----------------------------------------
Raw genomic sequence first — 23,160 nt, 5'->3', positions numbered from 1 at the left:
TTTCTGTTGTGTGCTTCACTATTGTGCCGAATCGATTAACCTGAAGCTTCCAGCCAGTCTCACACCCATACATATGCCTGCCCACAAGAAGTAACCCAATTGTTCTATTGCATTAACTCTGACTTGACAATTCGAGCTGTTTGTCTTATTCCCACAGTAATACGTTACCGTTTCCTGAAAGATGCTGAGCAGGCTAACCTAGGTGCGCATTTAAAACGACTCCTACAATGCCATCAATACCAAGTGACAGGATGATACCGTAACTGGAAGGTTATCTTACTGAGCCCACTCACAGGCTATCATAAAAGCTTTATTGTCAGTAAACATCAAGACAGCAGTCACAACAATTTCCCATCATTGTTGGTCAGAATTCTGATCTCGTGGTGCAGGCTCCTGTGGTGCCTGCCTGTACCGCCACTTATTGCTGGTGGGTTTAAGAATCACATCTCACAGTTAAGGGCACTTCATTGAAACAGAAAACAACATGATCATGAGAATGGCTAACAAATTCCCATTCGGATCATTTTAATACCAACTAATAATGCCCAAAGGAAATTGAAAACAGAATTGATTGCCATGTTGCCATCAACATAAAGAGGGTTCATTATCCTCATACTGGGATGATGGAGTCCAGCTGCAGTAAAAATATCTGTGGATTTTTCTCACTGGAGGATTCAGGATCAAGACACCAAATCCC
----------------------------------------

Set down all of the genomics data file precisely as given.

Raw genomic sequence first — 23,160 nt, 5'->3', positions numbered from 1 at the left:
TTTCTGTTGTGTGCTTCACTATTGTGCCGAATCGATTAACCTGAAGCTTCCAGCCAGTCTCACACCCATACATATGCCTGCCCACAAGAAGTAACCCAATTGTTCTATTGCATTAACTCTGACTTGACAATTCGAGCTGTTTGTCTTATTCCCACAGTAATACGTTACCGTTTCCTGAAAGATGCTGAGCAGGCTAACCTAGGTGCGCATTTAAAACGACTCCTACAATGCCATCAATACCAAGTGACAGGATGATACCGTAACTGGAAGGTTATCTTACTGAGCCCACTCACAGGCTATCATAAAAGCTTTATTGTCAGTAAACATCAAGACAGCAGTCACAACAATTTCCCATCATTGTTGGTCAGAATTCTGATCTCGTGGTGCAGGCTCCTGTGGTGCCTGCCTGTACCGCCACTTATTGCTGGTGGGTTTAAGAATCACATCTCACAGTTAAGGGCACTTCATTGAAACAGAAAACAACATGATCATGAGAATGGCTAACAAATTCCCATTCGGATCATTTTAATACCAACTAATAATGCCCAAAGGAAATTGAAAACAGAATTGATTGCCATGTTGCCATCAACATAAAGAGGGTTCATTATCCTCATACTGGGATGATGGAGTCCAGCTGCAGTAAAAATATCTGTGGATTTTTCTCACTGGAGGATTCAGGATCAAGACACCAAATCCC